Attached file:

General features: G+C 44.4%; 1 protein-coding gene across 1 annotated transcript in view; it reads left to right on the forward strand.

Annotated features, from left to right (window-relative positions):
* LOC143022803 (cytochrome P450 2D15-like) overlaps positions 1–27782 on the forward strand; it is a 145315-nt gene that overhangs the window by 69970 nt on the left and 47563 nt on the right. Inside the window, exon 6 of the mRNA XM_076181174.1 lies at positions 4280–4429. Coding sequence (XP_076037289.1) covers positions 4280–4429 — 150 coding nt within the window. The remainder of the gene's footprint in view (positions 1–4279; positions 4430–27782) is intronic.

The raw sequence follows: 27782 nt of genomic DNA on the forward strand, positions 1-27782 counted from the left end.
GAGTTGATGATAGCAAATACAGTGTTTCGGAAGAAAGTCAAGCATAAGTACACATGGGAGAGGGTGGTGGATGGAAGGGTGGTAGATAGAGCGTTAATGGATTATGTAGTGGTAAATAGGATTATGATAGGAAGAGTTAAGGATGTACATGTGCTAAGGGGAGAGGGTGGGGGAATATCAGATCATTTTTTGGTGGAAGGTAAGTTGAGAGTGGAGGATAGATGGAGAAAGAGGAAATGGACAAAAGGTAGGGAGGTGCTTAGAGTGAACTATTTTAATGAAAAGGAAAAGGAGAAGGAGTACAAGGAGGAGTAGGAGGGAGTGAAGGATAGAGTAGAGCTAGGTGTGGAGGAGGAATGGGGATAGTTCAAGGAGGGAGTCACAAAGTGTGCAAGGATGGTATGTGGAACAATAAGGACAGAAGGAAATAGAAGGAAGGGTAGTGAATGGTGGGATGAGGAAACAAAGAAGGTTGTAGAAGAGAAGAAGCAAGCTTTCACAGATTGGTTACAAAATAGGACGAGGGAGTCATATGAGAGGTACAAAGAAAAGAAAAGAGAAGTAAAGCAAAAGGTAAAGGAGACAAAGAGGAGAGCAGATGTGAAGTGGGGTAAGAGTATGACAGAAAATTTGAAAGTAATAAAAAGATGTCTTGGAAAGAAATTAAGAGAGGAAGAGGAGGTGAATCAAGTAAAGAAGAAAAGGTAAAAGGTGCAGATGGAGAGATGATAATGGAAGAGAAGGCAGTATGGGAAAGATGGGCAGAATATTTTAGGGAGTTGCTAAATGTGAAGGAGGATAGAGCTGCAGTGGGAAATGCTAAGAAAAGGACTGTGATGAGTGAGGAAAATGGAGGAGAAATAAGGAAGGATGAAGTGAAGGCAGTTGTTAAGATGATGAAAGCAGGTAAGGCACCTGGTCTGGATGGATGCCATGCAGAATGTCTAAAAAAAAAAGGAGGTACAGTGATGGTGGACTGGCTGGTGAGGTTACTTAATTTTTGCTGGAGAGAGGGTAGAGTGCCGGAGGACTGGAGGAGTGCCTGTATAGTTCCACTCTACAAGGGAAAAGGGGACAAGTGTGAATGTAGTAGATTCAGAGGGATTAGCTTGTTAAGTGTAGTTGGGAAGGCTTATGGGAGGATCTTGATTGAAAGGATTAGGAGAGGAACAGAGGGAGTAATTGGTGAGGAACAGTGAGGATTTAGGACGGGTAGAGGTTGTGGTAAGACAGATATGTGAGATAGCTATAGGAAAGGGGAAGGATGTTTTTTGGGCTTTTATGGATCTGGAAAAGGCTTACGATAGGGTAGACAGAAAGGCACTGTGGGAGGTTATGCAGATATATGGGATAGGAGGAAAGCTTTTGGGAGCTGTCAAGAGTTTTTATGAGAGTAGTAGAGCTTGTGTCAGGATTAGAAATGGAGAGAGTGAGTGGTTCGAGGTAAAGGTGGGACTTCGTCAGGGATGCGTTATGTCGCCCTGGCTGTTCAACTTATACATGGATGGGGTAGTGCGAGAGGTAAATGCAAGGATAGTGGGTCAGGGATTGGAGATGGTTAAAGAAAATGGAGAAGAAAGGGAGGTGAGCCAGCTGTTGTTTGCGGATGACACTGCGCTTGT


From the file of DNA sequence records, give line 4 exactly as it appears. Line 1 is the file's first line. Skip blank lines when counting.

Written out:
The raw sequence follows: 27782 nt of genomic DNA on the forward strand, positions 1-27782 counted from the left end.